One cold day, near the end of the year, Toby hadbeen waiting a long time for a job, trotting up anddown in his usual place before the church, and[10]trying hard to keep himself warm, when the bellschimed twelve o'clock, which made Toby think ofdinner.

"There's nothing," he remarked, carefullyfeeling his nose to make sure it was still there,"more regular in coming round than dinner-time,and nothing less regular in coming round than dinner.That's the great difference between 'em."He went on talking to himself, trotting up anddown, and never noticing who was coming nearto him.

"Why, father, father," said a pleasant voice,and Toby turned to find his daughter's sweet,bright eyes close to his.

"Why, pet," said he, kissing her and squeezingher blooming face between his hands, "what'sto-do? I didn't expect you to-day, Meg."

"Neither did I expect to come, father," saidMeg, nodding and smiling. "But here I am!And not alone, not alone!"

"Why you don't mean to say," observed Trotty,looking curiously at the covered basket shecarried, "that you——"

"Smell it, father dear," said Meg. "Onlysmell it!"

Trotty was going to lift up the cover at once,in a great hurry, when she gaily interposed her hand.[11]

"No, no, no," said Meg, with the glee of a child."Lengthen it out a little. Let me just lift up thecorner; just a lit-tle, ti-ny cor-ner, you know,"said Meg, suiting the action to the word with theutmost gentleness, and speaking very softly, asif she were afraid of being overheard by somethinginside the basket. "There, now; what'sthat?"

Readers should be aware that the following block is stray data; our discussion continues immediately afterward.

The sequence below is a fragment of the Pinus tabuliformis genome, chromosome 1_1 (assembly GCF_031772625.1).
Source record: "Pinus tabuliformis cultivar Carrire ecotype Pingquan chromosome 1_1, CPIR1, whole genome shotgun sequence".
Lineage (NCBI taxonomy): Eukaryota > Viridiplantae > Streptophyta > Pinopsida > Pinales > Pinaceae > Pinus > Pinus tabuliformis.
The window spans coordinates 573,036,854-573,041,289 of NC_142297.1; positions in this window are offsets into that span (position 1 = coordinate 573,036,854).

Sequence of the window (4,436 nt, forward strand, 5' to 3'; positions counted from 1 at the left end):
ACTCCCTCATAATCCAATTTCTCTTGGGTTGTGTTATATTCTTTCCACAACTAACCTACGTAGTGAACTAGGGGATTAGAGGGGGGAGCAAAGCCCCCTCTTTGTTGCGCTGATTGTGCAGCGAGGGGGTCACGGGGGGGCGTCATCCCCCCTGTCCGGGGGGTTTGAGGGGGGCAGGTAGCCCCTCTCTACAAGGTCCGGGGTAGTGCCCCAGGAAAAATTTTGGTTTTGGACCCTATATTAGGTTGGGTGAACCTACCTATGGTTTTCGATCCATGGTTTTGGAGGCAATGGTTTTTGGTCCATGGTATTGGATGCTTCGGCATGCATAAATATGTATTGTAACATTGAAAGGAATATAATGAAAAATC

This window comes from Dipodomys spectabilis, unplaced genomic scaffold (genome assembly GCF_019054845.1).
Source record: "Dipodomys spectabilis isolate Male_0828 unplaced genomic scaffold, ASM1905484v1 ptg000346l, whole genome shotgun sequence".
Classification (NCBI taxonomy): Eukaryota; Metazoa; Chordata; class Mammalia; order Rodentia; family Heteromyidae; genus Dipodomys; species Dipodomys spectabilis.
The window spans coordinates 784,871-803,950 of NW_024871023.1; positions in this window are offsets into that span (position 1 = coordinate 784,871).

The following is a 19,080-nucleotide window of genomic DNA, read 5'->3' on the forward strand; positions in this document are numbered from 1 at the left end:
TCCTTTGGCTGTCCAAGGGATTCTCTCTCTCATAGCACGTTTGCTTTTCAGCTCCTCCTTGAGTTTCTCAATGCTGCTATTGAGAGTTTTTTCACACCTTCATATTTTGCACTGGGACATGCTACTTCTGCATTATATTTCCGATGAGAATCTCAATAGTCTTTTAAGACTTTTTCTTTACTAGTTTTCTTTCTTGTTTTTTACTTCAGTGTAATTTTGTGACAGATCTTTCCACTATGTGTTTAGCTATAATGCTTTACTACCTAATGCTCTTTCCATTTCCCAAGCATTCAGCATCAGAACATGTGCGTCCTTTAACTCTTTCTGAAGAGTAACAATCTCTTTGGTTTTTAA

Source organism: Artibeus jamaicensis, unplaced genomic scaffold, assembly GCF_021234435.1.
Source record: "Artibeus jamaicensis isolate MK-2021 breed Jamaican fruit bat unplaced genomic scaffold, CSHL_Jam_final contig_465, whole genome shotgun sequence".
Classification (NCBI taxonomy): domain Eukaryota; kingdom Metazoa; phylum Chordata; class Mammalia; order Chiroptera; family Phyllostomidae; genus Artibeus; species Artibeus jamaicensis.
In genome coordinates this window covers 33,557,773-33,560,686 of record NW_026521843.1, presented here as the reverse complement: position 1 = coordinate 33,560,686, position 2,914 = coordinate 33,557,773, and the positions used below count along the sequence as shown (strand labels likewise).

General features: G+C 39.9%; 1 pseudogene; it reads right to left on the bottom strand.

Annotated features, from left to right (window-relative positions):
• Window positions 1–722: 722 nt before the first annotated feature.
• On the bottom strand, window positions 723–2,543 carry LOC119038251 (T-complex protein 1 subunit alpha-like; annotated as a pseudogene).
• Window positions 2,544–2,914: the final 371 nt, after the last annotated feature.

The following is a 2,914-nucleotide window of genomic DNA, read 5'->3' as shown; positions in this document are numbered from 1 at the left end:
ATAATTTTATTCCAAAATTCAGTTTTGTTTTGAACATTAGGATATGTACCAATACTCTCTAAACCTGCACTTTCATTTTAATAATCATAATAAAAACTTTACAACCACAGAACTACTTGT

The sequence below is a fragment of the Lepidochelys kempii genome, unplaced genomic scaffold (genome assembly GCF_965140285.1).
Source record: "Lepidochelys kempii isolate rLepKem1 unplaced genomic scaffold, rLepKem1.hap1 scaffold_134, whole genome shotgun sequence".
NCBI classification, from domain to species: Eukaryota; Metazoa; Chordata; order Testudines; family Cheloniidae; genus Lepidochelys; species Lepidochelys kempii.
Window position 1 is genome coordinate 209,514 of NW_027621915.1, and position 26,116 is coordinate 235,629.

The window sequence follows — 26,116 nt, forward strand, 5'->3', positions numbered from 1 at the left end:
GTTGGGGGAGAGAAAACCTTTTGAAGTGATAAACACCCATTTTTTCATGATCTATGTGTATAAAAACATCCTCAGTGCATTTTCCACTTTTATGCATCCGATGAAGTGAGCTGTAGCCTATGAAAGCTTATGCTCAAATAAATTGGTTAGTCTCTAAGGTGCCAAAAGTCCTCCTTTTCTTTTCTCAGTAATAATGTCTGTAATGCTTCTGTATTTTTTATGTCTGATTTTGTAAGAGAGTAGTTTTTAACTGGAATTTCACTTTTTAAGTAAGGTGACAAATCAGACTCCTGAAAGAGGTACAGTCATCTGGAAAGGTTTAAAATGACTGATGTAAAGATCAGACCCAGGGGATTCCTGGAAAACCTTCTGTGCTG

Toby took the shortest possible sniff at the edgeof the basket, and cried out in rapture:

"Why, it's hot," he said.

But to Meg's great delight he could not guesswhat it was that smelt so good.

"Polonies? Trotters? Liver? Pigs' feet?Sausages?" he tried one after the other. At lasthe exclaimed in triumph. "Why, what am Ia-thinking of? It's tripe."

And it was.

"And so," said Meg, "I'll lay the cloth at once,father; for I have brought the tripe in a basin, andtied the basin up in a pocket-handkerchief; andif I like to be proud for once, and spread that fora cloth, and call it a cloth, there's nobody to preventme, is there father?"

"Not that I know of, my dear," said Toby; "butthey're always a-bringing up some new law orother."[12]

"And according to what I was reading you inthe paper the other day, father, what the judgesaid, you know, we poor people are supposed toknow them all. Ha, ha! What a mistake! Mygoodness me, how clever they think us!"

"Yes, my dear," cried Trotty; "and they'd bevery fond of any one of us that did know 'em all.He'd grow fat upon the work he'd get, that man,and be popular with the gentlefolks in his neighborhood.Very much so!"

"He'd eat his dinner with an appetite, whoeverhe was, if it smelt like this," said Meg cheerfully."Make haste, for there's a hot potato besides, andhalf a pint of fresh-drawn beer in a bottle. Wherewill you dine, father—on the post or on the steps?Dear, dear, how grand we are! Two places tochoose from!"

"The steps to-day, my pet," said Trotty."Steps in dry weather, post in wet. There'sgreater conveniency in the steps at all times,because of the sitting down; but they're rheumaticin the damp."

"Then, here," said Meg, clapping her handsafter a moment's bustle; "here it is all ready!And beautiful it looks! Come, father. Come!"

And just as Toby was about to sit down tohis dinner on the door-steps of a big house close[13]by, the chimes rang out again, and Toby tookoff his hat and said, "Amen."

"They Broke in Like a Grace, My Dear."  Page 13"They Broke in Like a Grace, My Dear."